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    Enter Inclosed Lands

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      Best Unlawful Entry Onto Inclosed Lands Lawyers

      Our specialist Unlawfully Enter Inclosed Lands lawyers have years of experience with these charges. These charges are often called ‘trespassing’.

      This charge is not as serious as other similar charges, such as Break and Enter. Because of this, often a plea of guilty can be offered to this charge in lieu of a Break and Enter charge being withdrawn. This would guarantee that you will not face any jail time as this charge is a ‘fine only’ offence’. It also maximises your chances of avoiding a criminal conviction.

      Contact us now to speak to our accredited specialist criminal lawyer who can immediately begin preparing your case.

      WHAT SHOULD I DO?

      • PLEADING NOT GUILTY

        What is Unlawful Entry on Inclosed lands?

        Section 4 of the Inclosed Lands Protection Act 1901 (NSW) sets out that in order for you to be found guilty of an Enter Inclosed lands charge, police must prove the following beyond reasonable doubt:

          1. You entered onto a property;
          2. That property was inclosed lands;
          3. You did not have permission to enter the inclosed lands, or you remained on the lands after being requested to leave.

        What does ‘Inclosed Lands’ mean?

        ‘Inclosed lands’ is defined as any private or public land inclosed or surrounded by a barrier or erections of some sort. This includes a river or other natural inclosure. Other examples include a school, child care service, or hospital.

         

        What are the Defences to Unlawful Entry onto Inclosed Lands?

        The following defences to Enter Inclosed Lands charges apply:

        1. You received consent to enter the inclosed lands by an authorised person;
        2. You left the Inclosed lands once requested;
        3. Lawful excuse: You had a lawful excuse for entering or remaining on the inclosed lands (eg. you entered a farm or nearby property to prevent animals from straying or regaining control of animals that had strayed).
        4. Honest and reasonable mistake: You held a genuine belief that you were entitled to enter the lands and that belief was reasonable in the circumstances.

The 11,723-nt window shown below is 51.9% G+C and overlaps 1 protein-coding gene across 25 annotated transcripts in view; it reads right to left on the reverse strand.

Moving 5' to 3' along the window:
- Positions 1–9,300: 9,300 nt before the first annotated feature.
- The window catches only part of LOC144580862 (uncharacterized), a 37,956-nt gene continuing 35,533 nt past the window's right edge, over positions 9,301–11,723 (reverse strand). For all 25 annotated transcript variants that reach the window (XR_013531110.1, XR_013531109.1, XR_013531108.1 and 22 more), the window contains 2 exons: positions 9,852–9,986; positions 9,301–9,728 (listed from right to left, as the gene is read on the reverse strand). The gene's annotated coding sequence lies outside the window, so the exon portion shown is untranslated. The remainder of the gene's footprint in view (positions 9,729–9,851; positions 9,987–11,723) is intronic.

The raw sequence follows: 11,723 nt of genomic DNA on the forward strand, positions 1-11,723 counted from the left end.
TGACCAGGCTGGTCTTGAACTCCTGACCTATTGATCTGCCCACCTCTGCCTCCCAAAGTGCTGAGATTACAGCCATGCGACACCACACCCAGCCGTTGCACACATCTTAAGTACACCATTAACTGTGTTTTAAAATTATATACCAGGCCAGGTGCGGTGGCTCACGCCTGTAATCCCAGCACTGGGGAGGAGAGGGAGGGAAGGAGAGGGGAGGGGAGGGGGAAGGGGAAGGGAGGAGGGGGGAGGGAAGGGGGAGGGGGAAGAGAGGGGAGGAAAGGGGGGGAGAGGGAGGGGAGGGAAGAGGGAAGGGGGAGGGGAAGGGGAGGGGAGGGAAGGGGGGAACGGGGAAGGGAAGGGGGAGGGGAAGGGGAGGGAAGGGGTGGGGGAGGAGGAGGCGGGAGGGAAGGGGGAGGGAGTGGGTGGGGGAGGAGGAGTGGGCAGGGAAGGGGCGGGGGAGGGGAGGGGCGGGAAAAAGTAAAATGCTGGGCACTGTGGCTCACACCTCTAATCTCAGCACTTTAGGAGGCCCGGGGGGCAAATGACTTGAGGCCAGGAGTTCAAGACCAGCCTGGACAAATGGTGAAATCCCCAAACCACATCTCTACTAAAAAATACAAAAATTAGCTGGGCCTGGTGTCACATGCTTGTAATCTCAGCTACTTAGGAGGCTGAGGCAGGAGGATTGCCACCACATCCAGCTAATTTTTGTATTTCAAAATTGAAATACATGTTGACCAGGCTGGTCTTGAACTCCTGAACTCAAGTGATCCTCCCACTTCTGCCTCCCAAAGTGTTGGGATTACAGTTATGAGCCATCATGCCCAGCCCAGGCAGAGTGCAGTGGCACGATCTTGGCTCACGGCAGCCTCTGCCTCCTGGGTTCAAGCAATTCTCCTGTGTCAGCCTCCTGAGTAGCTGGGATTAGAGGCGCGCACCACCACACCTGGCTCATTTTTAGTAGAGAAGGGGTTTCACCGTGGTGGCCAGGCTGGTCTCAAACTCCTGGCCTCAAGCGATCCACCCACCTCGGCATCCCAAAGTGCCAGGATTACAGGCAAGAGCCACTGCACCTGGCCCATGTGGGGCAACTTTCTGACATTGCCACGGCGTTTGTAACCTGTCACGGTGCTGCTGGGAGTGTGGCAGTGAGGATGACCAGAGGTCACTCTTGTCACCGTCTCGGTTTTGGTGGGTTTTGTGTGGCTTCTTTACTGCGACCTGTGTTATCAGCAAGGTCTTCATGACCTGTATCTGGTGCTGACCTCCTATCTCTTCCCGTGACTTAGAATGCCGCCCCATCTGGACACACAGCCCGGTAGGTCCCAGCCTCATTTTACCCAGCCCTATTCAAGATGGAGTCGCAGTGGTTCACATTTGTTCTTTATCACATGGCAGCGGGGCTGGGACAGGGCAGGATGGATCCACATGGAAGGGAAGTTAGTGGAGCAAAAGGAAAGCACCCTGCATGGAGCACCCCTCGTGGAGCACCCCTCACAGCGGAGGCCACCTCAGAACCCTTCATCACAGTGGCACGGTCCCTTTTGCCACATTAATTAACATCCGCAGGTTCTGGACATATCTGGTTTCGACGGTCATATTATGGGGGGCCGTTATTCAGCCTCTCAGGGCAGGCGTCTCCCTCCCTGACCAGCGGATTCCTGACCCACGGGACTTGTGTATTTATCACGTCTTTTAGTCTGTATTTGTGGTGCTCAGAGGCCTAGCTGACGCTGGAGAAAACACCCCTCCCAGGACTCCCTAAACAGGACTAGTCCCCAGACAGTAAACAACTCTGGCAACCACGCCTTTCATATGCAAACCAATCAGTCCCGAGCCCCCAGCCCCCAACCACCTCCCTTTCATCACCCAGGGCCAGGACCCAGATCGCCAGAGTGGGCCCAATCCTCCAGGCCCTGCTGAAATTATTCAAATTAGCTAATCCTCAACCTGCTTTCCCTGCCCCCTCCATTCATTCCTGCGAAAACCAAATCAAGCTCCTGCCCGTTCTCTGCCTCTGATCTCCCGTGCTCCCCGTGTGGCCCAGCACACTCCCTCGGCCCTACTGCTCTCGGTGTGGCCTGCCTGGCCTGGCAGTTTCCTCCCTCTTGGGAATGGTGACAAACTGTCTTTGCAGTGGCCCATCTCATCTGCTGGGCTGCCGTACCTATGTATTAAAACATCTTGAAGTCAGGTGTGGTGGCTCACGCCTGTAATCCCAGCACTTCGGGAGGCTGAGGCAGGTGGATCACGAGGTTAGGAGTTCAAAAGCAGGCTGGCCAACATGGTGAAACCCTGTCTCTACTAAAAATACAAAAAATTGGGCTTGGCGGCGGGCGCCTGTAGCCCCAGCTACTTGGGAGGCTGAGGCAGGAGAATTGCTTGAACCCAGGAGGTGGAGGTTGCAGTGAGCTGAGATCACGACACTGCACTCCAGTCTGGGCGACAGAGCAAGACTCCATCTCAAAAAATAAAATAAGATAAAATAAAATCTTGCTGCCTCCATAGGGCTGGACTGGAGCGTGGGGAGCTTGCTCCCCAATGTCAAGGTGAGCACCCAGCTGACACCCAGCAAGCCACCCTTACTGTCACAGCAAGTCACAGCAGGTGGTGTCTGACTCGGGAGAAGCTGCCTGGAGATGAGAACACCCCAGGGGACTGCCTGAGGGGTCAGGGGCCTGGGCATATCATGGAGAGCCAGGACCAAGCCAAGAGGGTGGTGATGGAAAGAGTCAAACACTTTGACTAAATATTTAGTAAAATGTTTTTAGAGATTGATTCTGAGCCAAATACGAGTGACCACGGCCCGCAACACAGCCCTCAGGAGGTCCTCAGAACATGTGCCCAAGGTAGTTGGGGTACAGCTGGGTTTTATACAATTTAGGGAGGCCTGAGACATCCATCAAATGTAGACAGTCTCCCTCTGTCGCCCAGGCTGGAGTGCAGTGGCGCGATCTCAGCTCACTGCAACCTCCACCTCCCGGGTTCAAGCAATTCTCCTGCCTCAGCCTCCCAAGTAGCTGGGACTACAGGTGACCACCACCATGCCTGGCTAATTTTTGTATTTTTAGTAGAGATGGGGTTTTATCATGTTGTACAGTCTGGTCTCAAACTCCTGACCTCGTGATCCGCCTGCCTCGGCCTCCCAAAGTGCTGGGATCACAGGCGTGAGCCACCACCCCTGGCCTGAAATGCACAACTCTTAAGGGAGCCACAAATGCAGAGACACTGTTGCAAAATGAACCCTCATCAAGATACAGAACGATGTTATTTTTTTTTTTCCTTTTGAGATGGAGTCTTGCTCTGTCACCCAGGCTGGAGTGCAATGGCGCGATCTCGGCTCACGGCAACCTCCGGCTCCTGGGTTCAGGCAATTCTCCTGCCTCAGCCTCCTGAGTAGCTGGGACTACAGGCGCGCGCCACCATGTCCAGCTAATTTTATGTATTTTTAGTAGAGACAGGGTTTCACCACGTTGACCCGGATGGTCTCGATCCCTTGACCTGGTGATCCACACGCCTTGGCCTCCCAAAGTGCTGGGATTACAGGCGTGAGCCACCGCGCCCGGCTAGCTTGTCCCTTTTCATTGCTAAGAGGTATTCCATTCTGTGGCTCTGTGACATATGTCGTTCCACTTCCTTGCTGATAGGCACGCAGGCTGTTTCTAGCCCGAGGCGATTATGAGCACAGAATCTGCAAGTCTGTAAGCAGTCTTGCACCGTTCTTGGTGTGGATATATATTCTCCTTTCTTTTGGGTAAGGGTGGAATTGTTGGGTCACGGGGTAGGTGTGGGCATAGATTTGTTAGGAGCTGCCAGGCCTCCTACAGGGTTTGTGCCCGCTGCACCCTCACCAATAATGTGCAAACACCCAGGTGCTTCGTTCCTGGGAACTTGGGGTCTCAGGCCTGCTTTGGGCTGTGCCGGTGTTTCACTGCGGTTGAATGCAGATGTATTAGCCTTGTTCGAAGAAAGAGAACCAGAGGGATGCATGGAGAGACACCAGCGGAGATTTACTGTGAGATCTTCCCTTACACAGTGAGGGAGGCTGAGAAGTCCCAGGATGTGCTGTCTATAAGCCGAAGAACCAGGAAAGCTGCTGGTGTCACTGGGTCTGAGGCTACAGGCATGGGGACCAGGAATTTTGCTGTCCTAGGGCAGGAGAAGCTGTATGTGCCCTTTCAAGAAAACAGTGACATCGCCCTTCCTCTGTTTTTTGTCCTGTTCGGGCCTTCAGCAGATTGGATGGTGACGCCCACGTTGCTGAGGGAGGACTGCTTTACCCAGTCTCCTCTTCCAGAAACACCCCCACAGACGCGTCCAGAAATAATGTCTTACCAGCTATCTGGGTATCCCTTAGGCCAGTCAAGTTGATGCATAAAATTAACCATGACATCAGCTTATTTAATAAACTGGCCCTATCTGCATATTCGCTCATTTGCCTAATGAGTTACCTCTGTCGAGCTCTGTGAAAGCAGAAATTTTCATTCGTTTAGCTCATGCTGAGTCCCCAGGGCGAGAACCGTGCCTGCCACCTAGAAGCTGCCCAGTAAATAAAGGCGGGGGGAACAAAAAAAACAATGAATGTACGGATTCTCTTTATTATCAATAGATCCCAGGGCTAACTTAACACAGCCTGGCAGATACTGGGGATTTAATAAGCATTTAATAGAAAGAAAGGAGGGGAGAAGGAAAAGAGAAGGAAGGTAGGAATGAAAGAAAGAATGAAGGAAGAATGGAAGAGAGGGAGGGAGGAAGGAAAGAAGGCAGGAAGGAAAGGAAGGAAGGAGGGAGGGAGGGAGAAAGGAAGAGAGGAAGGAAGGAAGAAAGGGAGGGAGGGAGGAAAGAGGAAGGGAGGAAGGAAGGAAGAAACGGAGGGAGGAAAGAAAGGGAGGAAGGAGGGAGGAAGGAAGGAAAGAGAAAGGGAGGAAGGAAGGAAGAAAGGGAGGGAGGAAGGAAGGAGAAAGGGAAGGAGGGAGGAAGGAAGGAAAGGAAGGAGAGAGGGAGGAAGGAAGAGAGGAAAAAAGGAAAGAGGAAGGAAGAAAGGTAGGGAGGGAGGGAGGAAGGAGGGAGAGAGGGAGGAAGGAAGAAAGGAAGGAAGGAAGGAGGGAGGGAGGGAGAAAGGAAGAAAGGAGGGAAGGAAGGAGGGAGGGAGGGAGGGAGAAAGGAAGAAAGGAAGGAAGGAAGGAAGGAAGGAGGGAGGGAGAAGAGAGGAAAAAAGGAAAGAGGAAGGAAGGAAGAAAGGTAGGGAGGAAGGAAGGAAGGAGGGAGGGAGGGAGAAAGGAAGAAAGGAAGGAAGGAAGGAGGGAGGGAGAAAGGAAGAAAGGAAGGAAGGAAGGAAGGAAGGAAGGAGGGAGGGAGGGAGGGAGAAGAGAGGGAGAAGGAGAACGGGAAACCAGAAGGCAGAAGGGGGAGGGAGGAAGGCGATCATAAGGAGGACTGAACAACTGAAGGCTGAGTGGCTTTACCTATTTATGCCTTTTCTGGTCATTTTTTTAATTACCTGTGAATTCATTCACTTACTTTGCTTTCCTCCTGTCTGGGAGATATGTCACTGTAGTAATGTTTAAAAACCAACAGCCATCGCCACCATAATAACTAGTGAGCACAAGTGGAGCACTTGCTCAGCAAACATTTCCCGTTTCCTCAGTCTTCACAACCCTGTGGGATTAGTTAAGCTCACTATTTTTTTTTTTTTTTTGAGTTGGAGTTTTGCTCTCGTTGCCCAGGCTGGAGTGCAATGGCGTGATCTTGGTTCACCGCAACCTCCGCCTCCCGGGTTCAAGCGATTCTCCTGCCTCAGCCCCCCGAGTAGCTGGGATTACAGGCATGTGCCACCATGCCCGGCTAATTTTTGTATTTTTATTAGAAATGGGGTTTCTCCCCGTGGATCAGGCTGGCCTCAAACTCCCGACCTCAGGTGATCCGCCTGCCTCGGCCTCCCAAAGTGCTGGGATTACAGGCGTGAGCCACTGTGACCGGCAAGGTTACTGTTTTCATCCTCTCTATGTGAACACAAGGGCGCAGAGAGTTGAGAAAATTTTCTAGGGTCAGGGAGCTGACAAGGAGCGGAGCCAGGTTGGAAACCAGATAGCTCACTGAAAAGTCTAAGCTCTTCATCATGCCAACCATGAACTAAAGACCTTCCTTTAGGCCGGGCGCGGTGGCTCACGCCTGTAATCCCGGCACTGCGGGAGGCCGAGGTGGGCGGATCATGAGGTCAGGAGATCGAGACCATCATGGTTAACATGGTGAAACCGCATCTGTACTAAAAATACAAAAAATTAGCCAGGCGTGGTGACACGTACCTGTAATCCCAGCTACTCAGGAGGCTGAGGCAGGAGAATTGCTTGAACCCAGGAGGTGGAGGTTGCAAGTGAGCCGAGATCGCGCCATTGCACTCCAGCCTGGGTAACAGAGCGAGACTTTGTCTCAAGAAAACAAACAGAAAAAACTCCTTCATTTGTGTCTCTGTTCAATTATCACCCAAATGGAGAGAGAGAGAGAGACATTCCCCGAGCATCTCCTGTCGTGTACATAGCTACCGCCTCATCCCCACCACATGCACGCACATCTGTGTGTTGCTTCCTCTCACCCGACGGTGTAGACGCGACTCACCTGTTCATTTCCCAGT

5. Duress: You were forced to enter the lands
        6. Necessity: You actions of entering the lands were necessary in the circumstances

         

        Our team have years of experience in fighting these charges. Contact us now to see how we can best assist you and whether there are any defences open to you.

      • PLEADING GUILTY

        Before pleading guilty, you should obtain advice from an experienced criminal lawyer. If you have taken advice, you will then need to prepare for sentencing. You can refer to our general guide. However, you will need to speak to specialist trespassing lawyer for representation in Court and advice specific to your case.

         

        What is the Penalty for Unlawful Entry on Inclosed Lands?

        The maximum penalty for Unlawful entry on inclosed lands is a fine of $1,100 if the land is a prescribed premises (ie. school, nursing home or hospital).

        If the lands are any other premises, then the fine is reduced to $550.

        Significantly, there is no gaol time for this offence. As such, you have a much better chance of receiving a ‘non-conviction’ than for many other offences.

         

        What Are the Possible Sentences for Unlawful Entry on Inclosed Lands?

        The following is a list of sentencing options for a charge of Unlawful Entry on Inclosed Lands:

        1. Section 10 dismissal
        2. Conditional release order without conviction (previously known as Section 10 good behaviour bond)
        3. Fine

         

        Significantly, this is known as a ‘fine only’ offence which means that the maximum penalty is a fine.

         

        Will You Go to Jail for Unlawful Entry on Inclosed Lands?

        You will not go to jail for Unlawful Entry on Enter Inclosed Lands as the maximum penalty is only a fine. In fact, with proper legal representation, you have a good chance of avoiding a conviction entirely.

        Of the 457 cases heard in the Local Court over the last 5 years, only 11% of people received no conviction for Enter Inclosed Lands. All other offenders received criminal convictions.

        Avoiding a conviction is not easy. As such, if you wish to avoid a conviction, you should speak to one of our specialist criminal defence solicitors for Enter Inclosed Lands charges.

      FAQ

      Is trespass a criminal offence?

      Yes. Trespassing (known as Unlawful Entry on Enter Inclosed Lands) is a criminal offence. However, with the right legal representation, you can avoid receiving a criminal conviction for it, even if you plead guilty. Contact us now to speak our accredited specialist criminal lawyer who can begin preparing your case.